I like to keep up with what others are writing about healthcare, especially healthcare finance. It's kind of my job, you see. As part of that chore, I subscribe to several different magazines, e-mail newsletters and the like. So you might imagine I was quite interested in BusinessWeek's cover story last week that focused on the problems of the uninsured, titled "Fresh Pain for the Uninsured." Depending on whether you believe the hype or not, there are up to 47 million uninsured in this country. When they get sick, they go to your emergency room. For years, you have taken care of them and written off their debts. So you've been training people not to pay for years, and now it's coming back to bite you with a vengeance. You can't afford to do that anymore.
Nonprofit hospitals today face a world of financial pressures their forefathers and foremothers never did. With Medicare, Medicaid and commercial insurers cutting payments and loads of people choosing to go without health insurance, healthcare cost increases are unsustainable, and the government is pushing back with payment cuts while commercial insurers are negotiating contracts with tougher tactics. Employers are forcing their employees to pay more of the cost of their care, too, putting heretofore never-seen burdens on hospitals to collect that money. None of this is new to readers of this newsletter, I'm sure.
Back to the BusinessWeek article. I enjoy the magazine. I even enjoyed this article and thought, for the most part, that it was well-balanced--eliciting sympathy for both the hospitals and the working people in debt up to their eyeballs from medical problems. I did feel pity for those personal stories. It's much easier to tug a reader's heartstrings with stories of individuals who have gotten caught in the vicious cycle of medical debts than to tell a story to a general audience about the variety of factors that have forced hospitals to start trying to collect on bills they usually just wrote off. Now, you're getting flack for trying to collect those debts.
But my major beef with BusinessWeek is their choice to make Mia and Jase Redick their poster children for the plight of the uninsured (they grace the cover of the magazine). We're talking about a couple, with two kids, who make about $90,000 a year. They're certainly not rich, but are solidly middle class with that income. As the story points out, Jase lost his full coverage when he left his job with the state of Georgia to become a state contractor. Jase and Mia voluntarily decided to go without insurance "to save money." What happened next was predictable, though not desirable. Mia had a minor stroke due to a congenital heart condition and the next thing you know, they're more than $30,000 in debt, and because they chose not to take the hospital's offer of a 15 percent discount in return for paying off the balance within 90 days, they took a payment plan with a 14.5 percent interest rate.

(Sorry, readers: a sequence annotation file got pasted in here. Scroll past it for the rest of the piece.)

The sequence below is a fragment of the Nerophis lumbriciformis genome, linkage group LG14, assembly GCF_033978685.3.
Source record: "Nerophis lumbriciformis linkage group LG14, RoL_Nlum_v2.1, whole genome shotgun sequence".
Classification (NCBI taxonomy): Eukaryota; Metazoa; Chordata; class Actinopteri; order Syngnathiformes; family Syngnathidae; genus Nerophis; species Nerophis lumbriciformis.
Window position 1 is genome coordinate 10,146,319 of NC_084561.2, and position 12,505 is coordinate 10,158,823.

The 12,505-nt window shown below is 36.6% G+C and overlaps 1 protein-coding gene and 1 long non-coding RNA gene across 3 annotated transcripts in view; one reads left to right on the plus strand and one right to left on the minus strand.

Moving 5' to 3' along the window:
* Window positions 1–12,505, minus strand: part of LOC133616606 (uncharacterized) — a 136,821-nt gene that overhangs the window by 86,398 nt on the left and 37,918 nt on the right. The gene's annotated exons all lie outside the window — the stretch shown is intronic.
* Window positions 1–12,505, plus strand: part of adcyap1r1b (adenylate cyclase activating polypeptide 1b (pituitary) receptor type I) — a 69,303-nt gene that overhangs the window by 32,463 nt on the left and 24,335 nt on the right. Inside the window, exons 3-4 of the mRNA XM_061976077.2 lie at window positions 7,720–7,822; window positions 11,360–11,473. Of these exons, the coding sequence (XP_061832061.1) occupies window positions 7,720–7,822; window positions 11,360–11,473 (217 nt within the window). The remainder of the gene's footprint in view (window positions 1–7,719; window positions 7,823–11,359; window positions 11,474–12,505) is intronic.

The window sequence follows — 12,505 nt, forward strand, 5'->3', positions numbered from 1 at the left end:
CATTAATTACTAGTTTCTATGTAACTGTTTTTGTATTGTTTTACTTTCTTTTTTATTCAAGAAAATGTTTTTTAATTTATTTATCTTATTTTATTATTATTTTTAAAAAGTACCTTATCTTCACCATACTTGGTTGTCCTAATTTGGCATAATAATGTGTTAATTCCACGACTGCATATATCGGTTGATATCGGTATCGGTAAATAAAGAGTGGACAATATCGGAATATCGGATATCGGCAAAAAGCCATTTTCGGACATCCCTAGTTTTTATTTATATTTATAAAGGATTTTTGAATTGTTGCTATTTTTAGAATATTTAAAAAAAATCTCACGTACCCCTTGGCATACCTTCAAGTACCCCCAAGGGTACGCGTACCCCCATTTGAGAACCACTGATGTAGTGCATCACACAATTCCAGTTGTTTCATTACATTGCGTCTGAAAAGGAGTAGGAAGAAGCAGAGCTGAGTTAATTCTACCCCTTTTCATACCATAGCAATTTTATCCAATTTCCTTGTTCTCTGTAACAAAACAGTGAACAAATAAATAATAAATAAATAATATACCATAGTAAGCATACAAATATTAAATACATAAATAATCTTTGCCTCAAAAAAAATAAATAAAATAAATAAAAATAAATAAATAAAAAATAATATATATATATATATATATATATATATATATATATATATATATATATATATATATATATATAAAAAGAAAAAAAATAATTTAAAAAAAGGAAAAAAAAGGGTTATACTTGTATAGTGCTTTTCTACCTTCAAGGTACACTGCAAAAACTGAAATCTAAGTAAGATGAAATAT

I feel some sympathy for them, especially with the fact that they counted on their local hospital's no-interest payment plan that had been in place for years. But the bottom line is that they gambled and they lost. That 14.5 percent interest is extreme, and perhaps the hospital could have worked harder to find a more patient-friendly financing partner, as did Cadillac, Mich.-based Mercy Health in this story I wrote for HealthLeaders magazine's October issue, but ultimately, the Redicks' plight came down to personal responsibility. Although this particular story is for the most part well-balanced, it never ceases to amaze me, and you too probably, that hospitals are so often painted as the villain in these cases. The reason is simple--the buck stops with you.
The truth is, until very recently, those of us who pay for insurance footed the bill for people who could afford but chose not to buy health insurance and then defaulted on their medical bills. It's good to see that it's not quite as easy to game the system this way anymore.
A little-discussed reality about the uninsured is that according to the Census Bureau and many economists' studies, between one-fourth and three-fourths of Americans without health insurance can afford it. Like the Redicks, they choose to spend the money elsewhere. We all know someone who is currently dealing with health problems. Most of them wouldn't dream of going without health insurance for fear what happened to the Redicks would happen to them. But some of us are gamblers, and the odds for such gamblers just went lower.
When no one is willing to subsidize risky decisions like the Redicks' anymore, someone has to pay. And it's not going to be the hospital any longer.